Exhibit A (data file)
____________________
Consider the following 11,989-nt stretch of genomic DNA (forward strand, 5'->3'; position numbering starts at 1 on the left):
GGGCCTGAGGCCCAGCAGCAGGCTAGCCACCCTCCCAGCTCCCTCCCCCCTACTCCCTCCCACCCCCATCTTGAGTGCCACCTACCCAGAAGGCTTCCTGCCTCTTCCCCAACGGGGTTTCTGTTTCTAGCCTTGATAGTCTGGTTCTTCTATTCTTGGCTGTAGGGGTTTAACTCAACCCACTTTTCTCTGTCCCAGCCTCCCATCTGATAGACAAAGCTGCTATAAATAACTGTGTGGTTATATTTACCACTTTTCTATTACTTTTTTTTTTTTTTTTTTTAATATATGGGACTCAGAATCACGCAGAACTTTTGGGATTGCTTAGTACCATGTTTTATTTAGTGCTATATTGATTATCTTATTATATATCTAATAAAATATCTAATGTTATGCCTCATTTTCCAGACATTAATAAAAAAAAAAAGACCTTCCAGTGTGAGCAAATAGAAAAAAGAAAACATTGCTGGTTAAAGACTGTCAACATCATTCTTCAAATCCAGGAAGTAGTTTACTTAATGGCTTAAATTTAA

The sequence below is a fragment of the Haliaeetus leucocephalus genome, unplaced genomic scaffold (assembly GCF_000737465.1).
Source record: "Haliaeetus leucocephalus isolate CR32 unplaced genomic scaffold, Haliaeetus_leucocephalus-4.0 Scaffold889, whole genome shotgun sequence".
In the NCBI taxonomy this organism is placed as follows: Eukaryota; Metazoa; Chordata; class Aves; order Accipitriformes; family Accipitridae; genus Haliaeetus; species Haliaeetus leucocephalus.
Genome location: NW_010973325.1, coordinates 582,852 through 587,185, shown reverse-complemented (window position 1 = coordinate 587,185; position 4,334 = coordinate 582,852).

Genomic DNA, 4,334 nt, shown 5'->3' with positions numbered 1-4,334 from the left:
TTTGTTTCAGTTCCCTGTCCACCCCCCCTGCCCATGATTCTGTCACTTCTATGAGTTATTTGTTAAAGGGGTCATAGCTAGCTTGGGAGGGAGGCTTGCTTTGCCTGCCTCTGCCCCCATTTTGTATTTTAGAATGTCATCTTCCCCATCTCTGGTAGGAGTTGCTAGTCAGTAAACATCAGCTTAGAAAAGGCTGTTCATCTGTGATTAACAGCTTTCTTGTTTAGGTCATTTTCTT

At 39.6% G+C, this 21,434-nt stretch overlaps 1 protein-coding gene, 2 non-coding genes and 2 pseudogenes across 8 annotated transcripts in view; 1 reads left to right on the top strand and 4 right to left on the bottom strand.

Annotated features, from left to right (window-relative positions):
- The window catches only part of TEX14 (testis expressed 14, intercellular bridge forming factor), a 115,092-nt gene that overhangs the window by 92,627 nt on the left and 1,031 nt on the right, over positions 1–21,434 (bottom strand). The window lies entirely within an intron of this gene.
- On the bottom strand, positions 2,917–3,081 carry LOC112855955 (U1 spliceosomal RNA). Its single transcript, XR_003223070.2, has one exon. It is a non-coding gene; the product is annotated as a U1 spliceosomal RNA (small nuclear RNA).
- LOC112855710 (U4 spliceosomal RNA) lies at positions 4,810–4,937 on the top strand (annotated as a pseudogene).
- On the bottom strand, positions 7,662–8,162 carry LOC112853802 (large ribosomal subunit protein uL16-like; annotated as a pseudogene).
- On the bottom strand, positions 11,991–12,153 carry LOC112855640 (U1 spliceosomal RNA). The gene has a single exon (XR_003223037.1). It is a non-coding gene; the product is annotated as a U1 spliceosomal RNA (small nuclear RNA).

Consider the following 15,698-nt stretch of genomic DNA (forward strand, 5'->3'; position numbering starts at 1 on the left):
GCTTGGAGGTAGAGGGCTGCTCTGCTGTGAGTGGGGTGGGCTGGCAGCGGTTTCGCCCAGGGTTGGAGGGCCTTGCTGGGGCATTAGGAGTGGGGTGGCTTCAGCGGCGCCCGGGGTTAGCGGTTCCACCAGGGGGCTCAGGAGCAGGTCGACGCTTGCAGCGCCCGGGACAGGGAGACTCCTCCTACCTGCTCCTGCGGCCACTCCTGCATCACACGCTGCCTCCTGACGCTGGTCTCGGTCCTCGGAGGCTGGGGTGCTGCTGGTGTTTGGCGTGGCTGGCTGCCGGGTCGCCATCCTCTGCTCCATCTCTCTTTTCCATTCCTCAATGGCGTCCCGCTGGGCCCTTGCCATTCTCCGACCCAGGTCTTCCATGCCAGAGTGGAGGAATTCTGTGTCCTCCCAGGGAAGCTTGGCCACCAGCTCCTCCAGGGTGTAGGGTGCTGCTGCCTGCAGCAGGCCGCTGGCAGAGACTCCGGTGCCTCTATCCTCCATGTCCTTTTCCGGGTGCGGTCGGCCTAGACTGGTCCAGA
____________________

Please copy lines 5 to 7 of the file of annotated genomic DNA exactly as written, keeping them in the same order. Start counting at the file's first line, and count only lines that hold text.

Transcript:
In the NCBI taxonomy this organism is placed as follows: Eukaryota; Metazoa; Chordata; class Aves; order Accipitriformes; family Accipitridae; genus Haliaeetus; species Haliaeetus leucocephalus.
Genome location: NW_010973325.1, coordinates 582,852 through 587,185, shown reverse-complemented (window position 1 = coordinate 587,185; position 4,334 = coordinate 582,852).

Genomic DNA, 4,334 nt, shown 5'->3' with positions numbered 1-4,334 from the left: